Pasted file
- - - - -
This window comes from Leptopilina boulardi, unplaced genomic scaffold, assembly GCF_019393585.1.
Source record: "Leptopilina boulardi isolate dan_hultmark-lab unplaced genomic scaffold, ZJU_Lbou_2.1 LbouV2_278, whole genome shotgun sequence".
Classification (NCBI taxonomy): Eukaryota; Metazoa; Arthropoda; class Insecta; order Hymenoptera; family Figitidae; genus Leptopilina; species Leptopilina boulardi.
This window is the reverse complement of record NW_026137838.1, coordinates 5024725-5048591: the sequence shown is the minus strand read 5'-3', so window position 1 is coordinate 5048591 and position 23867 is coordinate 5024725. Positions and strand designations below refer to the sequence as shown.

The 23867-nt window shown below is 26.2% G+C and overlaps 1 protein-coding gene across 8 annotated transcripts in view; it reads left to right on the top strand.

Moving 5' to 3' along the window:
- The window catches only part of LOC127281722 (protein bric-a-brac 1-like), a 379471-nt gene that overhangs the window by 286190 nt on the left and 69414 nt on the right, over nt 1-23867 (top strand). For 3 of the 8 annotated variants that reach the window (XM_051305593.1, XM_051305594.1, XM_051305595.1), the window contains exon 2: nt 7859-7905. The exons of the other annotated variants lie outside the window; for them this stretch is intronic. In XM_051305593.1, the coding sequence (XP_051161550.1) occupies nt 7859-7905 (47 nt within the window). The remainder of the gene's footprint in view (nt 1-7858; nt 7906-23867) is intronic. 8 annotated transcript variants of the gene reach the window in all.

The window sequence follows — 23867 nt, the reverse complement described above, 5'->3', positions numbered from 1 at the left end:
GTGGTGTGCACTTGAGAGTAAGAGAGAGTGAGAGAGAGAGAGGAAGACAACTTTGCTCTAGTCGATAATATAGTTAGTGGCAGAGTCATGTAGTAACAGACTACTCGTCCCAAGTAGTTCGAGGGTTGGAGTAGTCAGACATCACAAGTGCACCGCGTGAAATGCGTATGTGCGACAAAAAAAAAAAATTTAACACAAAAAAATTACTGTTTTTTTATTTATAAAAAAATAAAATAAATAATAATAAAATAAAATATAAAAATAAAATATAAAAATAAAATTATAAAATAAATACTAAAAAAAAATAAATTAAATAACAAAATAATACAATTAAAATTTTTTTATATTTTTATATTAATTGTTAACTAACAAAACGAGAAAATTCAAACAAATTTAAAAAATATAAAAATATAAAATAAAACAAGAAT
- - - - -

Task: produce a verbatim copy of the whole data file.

This window comes from Leptopilina boulardi, unplaced genomic scaffold, assembly GCF_019393585.1.
Source record: "Leptopilina boulardi isolate dan_hultmark-lab unplaced genomic scaffold, ZJU_Lbou_2.1 LbouV2_278, whole genome shotgun sequence".
Classification (NCBI taxonomy): Eukaryota; Metazoa; Arthropoda; class Insecta; order Hymenoptera; family Figitidae; genus Leptopilina; species Leptopilina boulardi.
This window is the reverse complement of record NW_026137838.1, coordinates 5024725-5048591: the sequence shown is the minus strand read 5'-3', so window position 1 is coordinate 5048591 and position 23867 is coordinate 5024725. Positions and strand designations below refer to the sequence as shown.

The 23867-nt window shown below is 26.2% G+C and overlaps 1 protein-coding gene across 8 annotated transcripts in view; it reads left to right on the top strand.

Moving 5' to 3' along the window:
- The window catches only part of LOC127281722 (protein bric-a-brac 1-like), a 379471-nt gene that overhangs the window by 286190 nt on the left and 69414 nt on the right, over nt 1-23867 (top strand). For 3 of the 8 annotated variants that reach the window (XM_051305593.1, XM_051305594.1, XM_051305595.1), the window contains exon 2: nt 7859-7905. The exons of the other annotated variants lie outside the window; for them this stretch is intronic. In XM_051305593.1, the coding sequence (XP_051161550.1) occupies nt 7859-7905 (47 nt within the window). The remainder of the gene's footprint in view (nt 1-7858; nt 7906-23867) is intronic. 8 annotated transcript variants of the gene reach the window in all.

The window sequence follows — 23867 nt, the reverse complement described above, 5'->3', positions numbered from 1 at the left end:
GTGGTGTGCACTTGAGAGTAAGAGAGAGTGAGAGAGAGAGAGGAAGACAACTTTGCTCTAGTCGATAATATAGTTAGTGGCAGAGTCATGTAGTAACAGACTACTCGTCCCAAGTAGTTCGAGGGTTGGAGTAGTCAGACATCACAAGTGCACCGCGTGAAATGCGTATGTGCGACAAAAAAAAAAAATTTAACACAAAAAAATTACTGTTTTTTTATTTATAAAAAAATAAAATAAATAATAATAAAATAAAATATAAAAATAAAATATAAAAATAAAATTATAAAATAAATACTAAAAAAAAATAAATTAAATAACAAAATAATACAATTAAAATTTTTTTATATTTTTATATTAATTGTTAACTAACAAAACGAGAAAATTCAAACAAATTTAAAAAATATAAAAATATAAAATAAAACAAGAAT